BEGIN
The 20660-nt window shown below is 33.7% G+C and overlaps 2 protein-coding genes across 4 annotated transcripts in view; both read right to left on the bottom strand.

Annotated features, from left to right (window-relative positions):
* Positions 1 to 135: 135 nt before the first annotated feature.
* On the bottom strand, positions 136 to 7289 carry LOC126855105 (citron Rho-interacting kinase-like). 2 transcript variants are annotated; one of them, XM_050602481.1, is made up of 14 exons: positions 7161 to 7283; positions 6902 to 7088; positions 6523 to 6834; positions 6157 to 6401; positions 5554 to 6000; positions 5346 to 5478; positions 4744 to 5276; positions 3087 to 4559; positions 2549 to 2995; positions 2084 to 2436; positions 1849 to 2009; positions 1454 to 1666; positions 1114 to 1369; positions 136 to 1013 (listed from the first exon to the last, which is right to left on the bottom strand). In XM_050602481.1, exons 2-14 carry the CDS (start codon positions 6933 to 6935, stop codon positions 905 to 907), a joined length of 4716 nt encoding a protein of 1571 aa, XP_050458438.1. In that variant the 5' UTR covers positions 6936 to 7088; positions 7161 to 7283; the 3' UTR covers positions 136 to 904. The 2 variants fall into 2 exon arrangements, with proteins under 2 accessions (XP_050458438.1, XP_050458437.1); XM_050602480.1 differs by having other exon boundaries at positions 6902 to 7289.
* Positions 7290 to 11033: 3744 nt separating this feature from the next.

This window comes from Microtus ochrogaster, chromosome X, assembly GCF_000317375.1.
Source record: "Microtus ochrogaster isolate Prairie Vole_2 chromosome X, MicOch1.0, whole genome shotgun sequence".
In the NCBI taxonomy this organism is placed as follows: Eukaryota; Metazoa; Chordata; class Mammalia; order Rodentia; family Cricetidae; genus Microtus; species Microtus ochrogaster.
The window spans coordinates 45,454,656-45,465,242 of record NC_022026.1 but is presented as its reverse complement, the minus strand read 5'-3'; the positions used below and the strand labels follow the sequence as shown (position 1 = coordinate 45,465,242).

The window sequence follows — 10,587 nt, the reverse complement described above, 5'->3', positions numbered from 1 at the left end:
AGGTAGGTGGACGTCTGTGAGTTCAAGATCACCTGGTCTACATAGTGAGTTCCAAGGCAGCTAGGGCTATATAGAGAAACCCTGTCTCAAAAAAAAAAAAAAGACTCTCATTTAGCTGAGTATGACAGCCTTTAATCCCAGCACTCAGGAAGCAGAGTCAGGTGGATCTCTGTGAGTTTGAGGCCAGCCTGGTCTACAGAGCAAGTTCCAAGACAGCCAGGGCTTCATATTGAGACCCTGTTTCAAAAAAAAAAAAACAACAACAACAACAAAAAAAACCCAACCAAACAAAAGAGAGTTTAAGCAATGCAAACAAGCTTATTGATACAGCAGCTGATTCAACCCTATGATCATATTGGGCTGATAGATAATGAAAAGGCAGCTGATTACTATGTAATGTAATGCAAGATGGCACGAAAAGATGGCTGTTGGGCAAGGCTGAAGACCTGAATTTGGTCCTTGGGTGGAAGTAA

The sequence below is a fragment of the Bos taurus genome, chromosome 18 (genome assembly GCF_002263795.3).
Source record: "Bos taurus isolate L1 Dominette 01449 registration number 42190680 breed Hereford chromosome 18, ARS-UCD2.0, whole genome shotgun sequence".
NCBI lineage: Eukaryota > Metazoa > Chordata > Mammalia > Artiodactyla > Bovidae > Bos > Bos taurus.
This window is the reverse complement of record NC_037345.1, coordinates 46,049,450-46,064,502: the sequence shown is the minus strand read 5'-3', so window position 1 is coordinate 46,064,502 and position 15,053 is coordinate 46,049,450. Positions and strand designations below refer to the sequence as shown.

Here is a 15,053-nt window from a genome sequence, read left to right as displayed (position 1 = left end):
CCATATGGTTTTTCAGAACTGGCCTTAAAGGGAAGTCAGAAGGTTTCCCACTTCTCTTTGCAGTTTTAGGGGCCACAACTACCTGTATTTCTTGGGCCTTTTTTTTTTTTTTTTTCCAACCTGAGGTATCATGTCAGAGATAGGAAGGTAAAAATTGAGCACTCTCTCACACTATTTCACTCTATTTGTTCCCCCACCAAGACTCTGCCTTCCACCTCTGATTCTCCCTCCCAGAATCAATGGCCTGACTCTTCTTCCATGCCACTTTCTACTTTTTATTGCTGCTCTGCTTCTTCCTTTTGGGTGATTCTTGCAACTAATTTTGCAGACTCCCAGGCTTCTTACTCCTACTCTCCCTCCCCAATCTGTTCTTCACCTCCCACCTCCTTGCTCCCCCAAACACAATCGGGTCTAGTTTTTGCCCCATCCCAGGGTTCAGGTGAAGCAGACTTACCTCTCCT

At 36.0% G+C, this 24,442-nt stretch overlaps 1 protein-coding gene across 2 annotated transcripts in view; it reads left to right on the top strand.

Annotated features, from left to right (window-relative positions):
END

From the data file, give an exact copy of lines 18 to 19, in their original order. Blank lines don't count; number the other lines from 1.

At 36.0% G+C, this 24,442-nt stretch overlaps 1 protein-coding gene across 2 annotated transcripts in view; it reads left to right on the top strand.

Annotated features, from left to right (window-relative positions):